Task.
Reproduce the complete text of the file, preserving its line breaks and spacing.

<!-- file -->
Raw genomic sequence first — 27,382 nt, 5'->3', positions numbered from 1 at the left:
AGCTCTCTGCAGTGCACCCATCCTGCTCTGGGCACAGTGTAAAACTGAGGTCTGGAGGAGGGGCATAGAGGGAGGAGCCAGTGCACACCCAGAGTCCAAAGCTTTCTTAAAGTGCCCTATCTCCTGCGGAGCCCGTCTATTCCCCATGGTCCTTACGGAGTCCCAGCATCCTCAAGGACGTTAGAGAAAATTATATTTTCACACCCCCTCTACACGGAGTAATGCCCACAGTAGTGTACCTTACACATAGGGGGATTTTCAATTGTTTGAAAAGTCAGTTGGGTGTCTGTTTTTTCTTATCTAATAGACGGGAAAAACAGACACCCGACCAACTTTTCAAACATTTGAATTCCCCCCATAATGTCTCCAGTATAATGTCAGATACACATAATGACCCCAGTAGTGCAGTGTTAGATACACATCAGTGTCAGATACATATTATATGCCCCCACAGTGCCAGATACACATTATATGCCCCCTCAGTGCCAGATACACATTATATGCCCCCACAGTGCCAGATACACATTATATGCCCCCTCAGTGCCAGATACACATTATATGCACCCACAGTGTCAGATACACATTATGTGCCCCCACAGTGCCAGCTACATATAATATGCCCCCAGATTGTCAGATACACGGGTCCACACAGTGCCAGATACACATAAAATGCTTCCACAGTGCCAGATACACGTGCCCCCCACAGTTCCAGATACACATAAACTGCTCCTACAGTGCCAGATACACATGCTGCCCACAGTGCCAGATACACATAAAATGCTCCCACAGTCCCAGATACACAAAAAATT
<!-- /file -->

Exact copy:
Raw genomic sequence first — 27,382 nt, 5'->3', positions numbered from 1 at the left:
AGCTCTCTGCAGTGCACCCATCCTGCTCTGGGCACAGTGTAAAACTGAGGTCTGGAGGAGGGGCATAGAGGGAGGAGCCAGTGCACACCCAGAGTCCAAAGCTTTCTTAAAGTGCCCTATCTCCTGCGGAGCCCGTCTATTCCCCATGGTCCTTACGGAGTCCCAGCATCCTCAAGGACGTTAGAGAAAATTATATTTTCACACCCCCTCTACACGGAGTAATGCCCACAGTAGTGTACCTTACACATAGGGGGATTTTCAATTGTTTGAAAAGTCAGTTGGGTGTCTGTTTTTTCTTATCTAATAGACGGGAAAAACAGACACCCGACCAACTTTTCAAACATTTGAATTCCCCCCATAATGTCTCCAGTATAATGTCAGATACACATAATGACCCCAGTAGTGCAGTGTTAGATACACATCAGTGTCAGATACATATTATATGCCCCCACAGTGCCAGATACACATTATATGCCCCCTCAGTGCCAGATACACATTATATGCCCCCACAGTGCCAGATACACATTATATGCCCCCTCAGTGCCAGATACACATTATATGCACCCACAGTGTCAGATACACATTATGTGCCCCCACAGTGCCAGCTACATATAATATGCCCCCAGATTGTCAGATACACGGGTCCACACAGTGCCAGATACACATAAAATGCTTCCACAGTGCCAGATACACGTGCCCCCCACAGTTCCAGATACACATAAACTGCTCCTACAGTGCCAGATACACATGCTGCCCACAGTGCCAGATACACATAAAATGCTCCCACAGTCCCAGATACACAAAAAATT